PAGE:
This course introduces students to the world of information systems from a manager’s perspective. The modern business relies on hardware, software, networks, and databases. This class will delve into those technologies and learn how they support a firm’s operations. We will pay particular attention to analytics and how data informs business decisions and predict future trends. Modern case studies and issues relating to technology in business, like ethics and cyberthreats, will also be discussed. 

Prerequisite: ITM 123

Leading Strategic Initiatives provides seniors the opportunity to apply their mastery of the business core knowledge, learned during four years of study at Nichols College. Students are expected to look at their roles in business as applied to local, corporate and international level strategies. Students will demonstrate business and leadership knowledge through an intensive case study pedagogy designed to assess and reinforce key intellectual disciplines and leadership skills. 

Prerequisite: LEAD 101, MGMT 365, and 72 completed credit hours 

MGMT 227 provides an introduction of leading and managing organizations. Leadership is the ethical application of power to influence the decisions and processes of a group. Management is the attainment of organizational goals in an effective and efficient manner through planning, organizing, leading, and controlling organizational resources. MGMT 227 will explore the interrelation and differences of these two important business concepts as they apply to organizational behavior. 

Examination of the consumer marketing process. This includes analysis and planning of consumer marketing programs with investigation of consumer decision making and buying patterns. Includes written case analyses and presentations.

Prerequisite: MKCM 202 and a minimum of 42 completed credits 

The major living religions of the world are studied as expressions of ultimate concern within their historical, theological, and social contexts. Both eastern and western religions are studied. 

This class will explore and discuss different portrayals and corresponding intellectual and emotional narratives of human suffering or psychopathology through the use of the medium of film. The primary goal of the course is to refine student’s critical thinking skills applicable to the study of abnormal behavior and to appreciate this in a broad cultural context.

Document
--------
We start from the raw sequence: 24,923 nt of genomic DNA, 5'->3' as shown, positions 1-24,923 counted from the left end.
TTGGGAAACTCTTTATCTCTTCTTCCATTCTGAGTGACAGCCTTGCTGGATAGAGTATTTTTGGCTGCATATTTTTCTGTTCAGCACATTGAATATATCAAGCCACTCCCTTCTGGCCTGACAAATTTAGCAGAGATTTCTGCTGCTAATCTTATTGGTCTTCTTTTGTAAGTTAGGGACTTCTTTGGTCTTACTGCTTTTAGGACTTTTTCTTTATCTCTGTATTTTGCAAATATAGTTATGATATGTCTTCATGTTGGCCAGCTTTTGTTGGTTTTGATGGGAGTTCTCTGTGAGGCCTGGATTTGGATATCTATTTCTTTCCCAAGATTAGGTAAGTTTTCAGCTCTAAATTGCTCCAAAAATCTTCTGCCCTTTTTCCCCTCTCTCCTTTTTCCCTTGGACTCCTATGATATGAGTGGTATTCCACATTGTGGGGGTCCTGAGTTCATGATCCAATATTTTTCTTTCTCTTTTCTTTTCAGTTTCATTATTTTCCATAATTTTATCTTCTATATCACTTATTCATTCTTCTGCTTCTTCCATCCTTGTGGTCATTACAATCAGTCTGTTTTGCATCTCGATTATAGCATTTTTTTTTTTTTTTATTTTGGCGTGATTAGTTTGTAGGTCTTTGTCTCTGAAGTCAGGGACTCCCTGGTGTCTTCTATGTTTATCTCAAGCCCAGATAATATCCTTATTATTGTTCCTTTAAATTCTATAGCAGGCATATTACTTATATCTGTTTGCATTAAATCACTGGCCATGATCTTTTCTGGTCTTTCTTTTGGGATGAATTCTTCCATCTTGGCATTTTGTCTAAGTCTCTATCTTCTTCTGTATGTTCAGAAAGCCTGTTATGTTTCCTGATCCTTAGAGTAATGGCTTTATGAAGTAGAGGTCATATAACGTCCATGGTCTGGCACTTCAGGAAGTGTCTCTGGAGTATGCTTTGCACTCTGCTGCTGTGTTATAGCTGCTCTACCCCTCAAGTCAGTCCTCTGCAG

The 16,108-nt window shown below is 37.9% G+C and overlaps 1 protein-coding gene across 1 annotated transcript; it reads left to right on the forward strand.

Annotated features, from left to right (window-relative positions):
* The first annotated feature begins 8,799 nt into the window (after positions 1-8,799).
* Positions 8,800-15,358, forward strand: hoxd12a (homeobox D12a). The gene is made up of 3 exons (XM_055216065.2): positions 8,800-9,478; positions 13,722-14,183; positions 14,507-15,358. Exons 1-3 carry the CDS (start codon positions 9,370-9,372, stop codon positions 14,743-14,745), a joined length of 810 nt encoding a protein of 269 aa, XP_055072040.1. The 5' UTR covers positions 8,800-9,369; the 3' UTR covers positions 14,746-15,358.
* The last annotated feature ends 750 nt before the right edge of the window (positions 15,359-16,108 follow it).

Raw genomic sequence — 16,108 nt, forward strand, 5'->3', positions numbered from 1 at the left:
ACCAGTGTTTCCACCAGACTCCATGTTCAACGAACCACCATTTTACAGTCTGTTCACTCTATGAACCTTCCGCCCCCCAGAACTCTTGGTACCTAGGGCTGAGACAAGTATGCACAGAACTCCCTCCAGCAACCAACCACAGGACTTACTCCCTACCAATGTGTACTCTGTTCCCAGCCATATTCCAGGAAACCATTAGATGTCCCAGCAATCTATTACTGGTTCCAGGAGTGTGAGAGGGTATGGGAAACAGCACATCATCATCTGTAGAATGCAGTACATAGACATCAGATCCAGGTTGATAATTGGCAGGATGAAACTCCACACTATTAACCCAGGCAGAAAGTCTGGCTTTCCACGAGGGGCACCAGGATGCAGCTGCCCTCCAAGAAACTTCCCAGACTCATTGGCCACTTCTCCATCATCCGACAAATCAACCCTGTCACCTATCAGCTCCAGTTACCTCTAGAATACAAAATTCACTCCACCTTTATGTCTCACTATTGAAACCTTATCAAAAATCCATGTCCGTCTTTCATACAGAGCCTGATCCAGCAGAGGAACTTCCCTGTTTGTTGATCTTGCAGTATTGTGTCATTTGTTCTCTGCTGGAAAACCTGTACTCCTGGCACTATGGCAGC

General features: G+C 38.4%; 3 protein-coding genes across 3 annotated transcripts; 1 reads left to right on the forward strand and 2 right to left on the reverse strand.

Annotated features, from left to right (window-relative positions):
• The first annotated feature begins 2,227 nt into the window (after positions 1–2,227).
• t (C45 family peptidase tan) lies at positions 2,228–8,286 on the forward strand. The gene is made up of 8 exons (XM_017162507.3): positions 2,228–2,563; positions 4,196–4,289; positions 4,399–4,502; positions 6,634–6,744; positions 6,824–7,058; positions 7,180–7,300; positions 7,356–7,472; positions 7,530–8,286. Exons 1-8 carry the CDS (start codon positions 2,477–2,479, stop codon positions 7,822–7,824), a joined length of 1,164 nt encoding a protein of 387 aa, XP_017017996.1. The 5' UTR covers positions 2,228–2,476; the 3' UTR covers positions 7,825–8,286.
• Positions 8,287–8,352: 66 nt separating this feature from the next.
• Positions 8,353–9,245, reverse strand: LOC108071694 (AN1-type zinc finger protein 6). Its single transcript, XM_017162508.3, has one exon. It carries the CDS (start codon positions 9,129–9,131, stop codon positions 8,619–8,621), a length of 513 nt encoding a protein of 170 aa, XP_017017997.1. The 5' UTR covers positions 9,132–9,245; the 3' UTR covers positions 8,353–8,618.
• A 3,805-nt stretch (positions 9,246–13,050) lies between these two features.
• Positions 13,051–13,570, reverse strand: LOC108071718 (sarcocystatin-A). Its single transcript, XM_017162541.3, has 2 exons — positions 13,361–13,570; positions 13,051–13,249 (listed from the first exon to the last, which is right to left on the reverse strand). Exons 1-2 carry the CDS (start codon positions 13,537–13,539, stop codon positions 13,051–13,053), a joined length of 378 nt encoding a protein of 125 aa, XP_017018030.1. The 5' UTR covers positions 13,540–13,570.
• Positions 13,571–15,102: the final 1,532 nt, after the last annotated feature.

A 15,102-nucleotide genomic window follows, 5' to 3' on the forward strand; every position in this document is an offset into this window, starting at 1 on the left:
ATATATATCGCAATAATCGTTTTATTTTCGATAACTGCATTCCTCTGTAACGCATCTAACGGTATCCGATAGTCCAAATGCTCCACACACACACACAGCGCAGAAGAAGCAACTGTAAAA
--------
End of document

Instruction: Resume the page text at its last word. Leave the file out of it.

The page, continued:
Prerequisite: PSY 151

Fall I 

August 30 - October 15, 2021

A basic course focusing on the accounting systems, preparation of financial statements, selected balance sheet items, and financial statement analysis as applied in various business organizations. This course will assist the organization manager with decision-making.

An intensive course designed to broaden and strengthen the foundation laid in the introductory courses. Accounting principles are analyzed and applied in the preparation of financial statements, utilization of time value of money concepts, and examination of cash, short-term investments, receivables, and inventories. Includes computer applications.

Prerequisite: ACCT 238

This advanced communication course will cover the theories of organizational communication, the role of communication in organizations, communicating with and between key stakeholders such as employees and management, conflict and negotiation, and ethical communication. Students will analyze real cases and propose and debate alternative solutions.

Prerequisite: MGMT 227 or COMM 247

Become an informed and curious citizen of the world by exploring the diverse aspects of many cultures. Learn basic customs of different cultures and how they vary around the world. Engage in critical thinking regarding your own language and culture, make comparisons and prepare to meet and work with people of diverse backgrounds. Gain awareness of the many chronic and urgent issues around the world such as water scarcity, hunger, human trafficking, AIDS, conflict minerals, child soldiers, and the situations in Syria, North Korea, Venezuela, etc.